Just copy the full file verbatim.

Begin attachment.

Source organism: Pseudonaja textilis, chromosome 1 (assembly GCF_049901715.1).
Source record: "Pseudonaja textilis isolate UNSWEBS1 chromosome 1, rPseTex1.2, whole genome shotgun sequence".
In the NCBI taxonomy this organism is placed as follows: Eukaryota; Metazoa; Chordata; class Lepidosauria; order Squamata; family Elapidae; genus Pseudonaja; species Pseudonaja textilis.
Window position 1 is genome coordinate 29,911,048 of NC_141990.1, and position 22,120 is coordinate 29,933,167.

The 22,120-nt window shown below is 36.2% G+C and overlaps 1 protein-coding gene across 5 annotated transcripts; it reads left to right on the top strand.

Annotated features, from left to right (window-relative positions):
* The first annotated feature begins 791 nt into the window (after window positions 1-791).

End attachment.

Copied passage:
Source organism: Pseudonaja textilis, chromosome 1 (assembly GCF_049901715.1).
Source record: "Pseudonaja textilis isolate UNSWEBS1 chromosome 1, rPseTex1.2, whole genome shotgun sequence".
In the NCBI taxonomy this organism is placed as follows: Eukaryota; Metazoa; Chordata; class Lepidosauria; order Squamata; family Elapidae; genus Pseudonaja; species Pseudonaja textilis.
Window position 1 is genome coordinate 29,911,048 of NC_141990.1, and position 22,120 is coordinate 29,933,167.

The 22,120-nt window shown below is 36.2% G+C and overlaps 1 protein-coding gene across 5 annotated transcripts; it reads left to right on the top strand.

Annotated features, from left to right (window-relative positions):
* The first annotated feature begins 791 nt into the window (after window positions 1-791).